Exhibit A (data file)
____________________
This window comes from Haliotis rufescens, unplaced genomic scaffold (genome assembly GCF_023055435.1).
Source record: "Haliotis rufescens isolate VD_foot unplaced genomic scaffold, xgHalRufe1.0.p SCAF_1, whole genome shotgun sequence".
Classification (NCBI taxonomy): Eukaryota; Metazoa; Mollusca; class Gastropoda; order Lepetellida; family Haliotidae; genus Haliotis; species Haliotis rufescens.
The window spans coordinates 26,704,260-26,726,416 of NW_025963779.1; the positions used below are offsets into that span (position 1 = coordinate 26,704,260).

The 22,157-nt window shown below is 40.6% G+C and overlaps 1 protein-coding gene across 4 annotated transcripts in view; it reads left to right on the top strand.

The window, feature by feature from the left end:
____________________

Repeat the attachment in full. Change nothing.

This window comes from Haliotis rufescens, unplaced genomic scaffold (genome assembly GCF_023055435.1).
Source record: "Haliotis rufescens isolate VD_foot unplaced genomic scaffold, xgHalRufe1.0.p SCAF_1, whole genome shotgun sequence".
Classification (NCBI taxonomy): Eukaryota; Metazoa; Mollusca; class Gastropoda; order Lepetellida; family Haliotidae; genus Haliotis; species Haliotis rufescens.
The window spans coordinates 26,704,260-26,726,416 of NW_025963779.1; the positions used below are offsets into that span (position 1 = coordinate 26,704,260).

The 22,157-nt window shown below is 40.6% G+C and overlaps 1 protein-coding gene across 4 annotated transcripts in view; it reads left to right on the top strand.

The window, feature by feature from the left end: